Sanders supporters demand that superdelegates follow 'the will of voters'
© Getty Political Action and a group of backers of White House hopeful Bernie SandersBernard (Bernie) SandersTrump: ‘Clapper has now admitted there was spying on my campaign’ Overnight Defense: Trump decision on Korea summit coming 'next week' | China disinvited from major naval exercise | Senate sends VA reform bill to Trump Senate sends major VA reform bill to Trump's desk MORE have launched petitions calling for superdelegates to support the candidate chosen by Democratic voters, not party insiders.

Ilya Sheyman, the group's executive director, in a statement Thursday said voters "will not allow Democratic Party insiders to determine the outcome of this election."

“The race for the Democratic Party nomination should be decided by who gets the most votes, and not who has the most support from party insiders,” Sheyman said.

“That’s why we’re calling on all the Democratic superdelegates to pledge to back the will of the voters at the Democratic Party convention in Philadelphia,” he added.

MoveOn endorsed Sanders in January after an overwhelming vote from its members.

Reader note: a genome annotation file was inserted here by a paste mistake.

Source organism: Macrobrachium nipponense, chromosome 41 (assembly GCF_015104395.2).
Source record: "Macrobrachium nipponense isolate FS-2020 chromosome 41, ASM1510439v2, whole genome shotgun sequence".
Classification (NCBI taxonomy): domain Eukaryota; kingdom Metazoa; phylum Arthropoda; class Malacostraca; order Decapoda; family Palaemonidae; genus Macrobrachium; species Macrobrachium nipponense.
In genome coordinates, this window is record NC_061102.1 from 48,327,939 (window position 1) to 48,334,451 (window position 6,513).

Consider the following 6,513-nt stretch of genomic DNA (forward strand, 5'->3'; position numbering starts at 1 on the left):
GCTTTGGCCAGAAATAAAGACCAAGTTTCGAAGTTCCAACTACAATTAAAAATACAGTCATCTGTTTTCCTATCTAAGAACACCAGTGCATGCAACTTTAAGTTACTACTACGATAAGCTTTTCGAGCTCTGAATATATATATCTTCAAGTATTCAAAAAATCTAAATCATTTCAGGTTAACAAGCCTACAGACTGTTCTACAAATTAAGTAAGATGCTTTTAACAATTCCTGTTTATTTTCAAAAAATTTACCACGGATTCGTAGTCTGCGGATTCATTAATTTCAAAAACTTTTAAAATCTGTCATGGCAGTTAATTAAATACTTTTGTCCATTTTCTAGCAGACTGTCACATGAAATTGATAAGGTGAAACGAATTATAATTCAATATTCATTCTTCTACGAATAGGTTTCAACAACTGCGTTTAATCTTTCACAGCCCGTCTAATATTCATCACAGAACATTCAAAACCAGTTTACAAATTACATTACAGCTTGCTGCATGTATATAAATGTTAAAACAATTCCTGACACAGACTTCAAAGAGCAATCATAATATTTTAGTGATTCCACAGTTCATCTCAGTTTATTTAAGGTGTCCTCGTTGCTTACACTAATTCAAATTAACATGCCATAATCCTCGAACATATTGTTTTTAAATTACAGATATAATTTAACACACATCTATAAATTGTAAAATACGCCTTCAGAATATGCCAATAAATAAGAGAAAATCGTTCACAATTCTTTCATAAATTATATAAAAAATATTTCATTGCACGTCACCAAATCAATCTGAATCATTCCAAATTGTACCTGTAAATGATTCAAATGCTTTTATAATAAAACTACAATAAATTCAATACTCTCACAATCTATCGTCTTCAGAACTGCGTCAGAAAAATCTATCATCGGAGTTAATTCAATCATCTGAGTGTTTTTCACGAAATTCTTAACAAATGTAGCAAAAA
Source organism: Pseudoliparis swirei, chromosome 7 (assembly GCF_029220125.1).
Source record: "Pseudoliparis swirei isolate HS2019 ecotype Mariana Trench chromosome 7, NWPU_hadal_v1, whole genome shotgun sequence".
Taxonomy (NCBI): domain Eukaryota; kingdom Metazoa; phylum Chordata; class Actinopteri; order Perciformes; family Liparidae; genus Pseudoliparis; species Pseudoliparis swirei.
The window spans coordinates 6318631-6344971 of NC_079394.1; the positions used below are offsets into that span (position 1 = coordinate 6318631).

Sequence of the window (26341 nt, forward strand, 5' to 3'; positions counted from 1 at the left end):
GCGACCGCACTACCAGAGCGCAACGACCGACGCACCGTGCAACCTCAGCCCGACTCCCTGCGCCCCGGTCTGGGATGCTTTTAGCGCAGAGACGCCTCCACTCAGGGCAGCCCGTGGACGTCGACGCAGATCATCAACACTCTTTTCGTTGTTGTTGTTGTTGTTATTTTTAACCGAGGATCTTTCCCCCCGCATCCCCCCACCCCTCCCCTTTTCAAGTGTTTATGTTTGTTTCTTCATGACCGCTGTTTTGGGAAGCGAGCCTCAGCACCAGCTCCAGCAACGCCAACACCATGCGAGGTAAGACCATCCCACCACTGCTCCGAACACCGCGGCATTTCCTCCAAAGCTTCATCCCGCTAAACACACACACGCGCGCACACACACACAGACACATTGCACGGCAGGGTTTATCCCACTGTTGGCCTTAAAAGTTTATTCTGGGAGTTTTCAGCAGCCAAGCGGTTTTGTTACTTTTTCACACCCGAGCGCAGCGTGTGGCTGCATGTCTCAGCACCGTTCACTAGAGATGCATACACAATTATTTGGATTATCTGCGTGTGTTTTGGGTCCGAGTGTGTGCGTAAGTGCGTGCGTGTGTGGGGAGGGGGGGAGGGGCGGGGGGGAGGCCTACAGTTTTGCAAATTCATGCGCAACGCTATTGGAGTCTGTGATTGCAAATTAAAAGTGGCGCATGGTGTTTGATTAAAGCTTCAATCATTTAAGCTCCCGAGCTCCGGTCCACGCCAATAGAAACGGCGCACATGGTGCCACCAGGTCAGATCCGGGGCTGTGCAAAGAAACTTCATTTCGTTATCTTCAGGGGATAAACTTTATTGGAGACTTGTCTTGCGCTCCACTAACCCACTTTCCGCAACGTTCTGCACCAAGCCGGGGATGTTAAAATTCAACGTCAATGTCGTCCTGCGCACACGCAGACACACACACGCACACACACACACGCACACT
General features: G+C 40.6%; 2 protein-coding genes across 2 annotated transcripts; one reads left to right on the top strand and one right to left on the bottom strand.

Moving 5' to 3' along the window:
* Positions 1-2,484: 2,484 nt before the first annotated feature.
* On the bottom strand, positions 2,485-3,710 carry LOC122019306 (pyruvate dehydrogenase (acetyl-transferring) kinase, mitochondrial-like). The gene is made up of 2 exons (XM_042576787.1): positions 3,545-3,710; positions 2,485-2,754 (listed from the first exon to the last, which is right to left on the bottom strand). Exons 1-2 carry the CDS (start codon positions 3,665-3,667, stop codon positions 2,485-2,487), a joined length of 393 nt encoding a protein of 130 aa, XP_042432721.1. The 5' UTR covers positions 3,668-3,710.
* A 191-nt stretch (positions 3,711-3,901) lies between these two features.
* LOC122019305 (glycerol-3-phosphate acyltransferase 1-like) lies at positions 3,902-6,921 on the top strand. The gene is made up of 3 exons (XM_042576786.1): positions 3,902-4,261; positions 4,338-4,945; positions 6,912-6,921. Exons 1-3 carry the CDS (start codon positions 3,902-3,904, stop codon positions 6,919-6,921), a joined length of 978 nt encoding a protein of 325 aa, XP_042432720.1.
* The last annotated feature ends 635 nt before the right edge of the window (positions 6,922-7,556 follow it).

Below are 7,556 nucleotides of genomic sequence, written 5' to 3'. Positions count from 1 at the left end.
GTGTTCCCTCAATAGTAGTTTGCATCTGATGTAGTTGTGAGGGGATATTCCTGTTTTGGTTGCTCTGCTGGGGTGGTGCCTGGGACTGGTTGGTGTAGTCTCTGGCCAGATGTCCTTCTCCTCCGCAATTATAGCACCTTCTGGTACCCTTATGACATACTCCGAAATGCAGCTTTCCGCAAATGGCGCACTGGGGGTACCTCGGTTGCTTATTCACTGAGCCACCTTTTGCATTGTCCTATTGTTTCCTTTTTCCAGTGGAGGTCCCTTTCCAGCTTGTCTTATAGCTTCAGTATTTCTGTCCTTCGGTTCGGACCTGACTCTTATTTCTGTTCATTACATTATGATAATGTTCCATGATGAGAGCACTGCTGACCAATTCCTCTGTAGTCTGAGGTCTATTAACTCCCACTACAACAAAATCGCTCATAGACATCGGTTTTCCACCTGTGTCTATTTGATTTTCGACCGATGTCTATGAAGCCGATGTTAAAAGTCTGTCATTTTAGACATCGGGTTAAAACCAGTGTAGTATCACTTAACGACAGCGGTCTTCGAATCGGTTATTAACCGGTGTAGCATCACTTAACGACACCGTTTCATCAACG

The push comes after the Vermont senator won the popular vote in the New Hampshire primary Tuesday by 22 points, but finished even in expected delegates, with rival Hillary ClintonHillary Diane Rodham ClintonComey: Trump's 'Spygate' claims are made up Clapper: Trump distorting my comments is Orwellian Mueller probing Roger Stone's finances: report MORE having secured the support of six superdelegates in the state.

MoveOn vowed to track commitments from the 712 superdelegates and launch grassroots campaigns targeting individuals who have not pledged to support the will of the voters.

A coalition of Sanders fans also launched a separate petition demanding superdelegates allow the democratic process to play out. It has nearly reached its goal of 150,000 signatures.

Democratic superdelegates — appointed state party insiders who can support any candidate they choose — are allowed to switch allegiances at any point prior to the Democratic National Convention in late July.

The Clinton campaign has racked up pledges from about 360 superdelegates across the country, according to The Associated Press. Sanders has a total of eight commitments.

Pointing out that there are no superdelegates in the Republican primary, Republican National Committee press secretary Allison Moore said Democratic Party "elites appear to be stacking the deck with superdelegates in favor of Hillary Clinton against the will of the voters."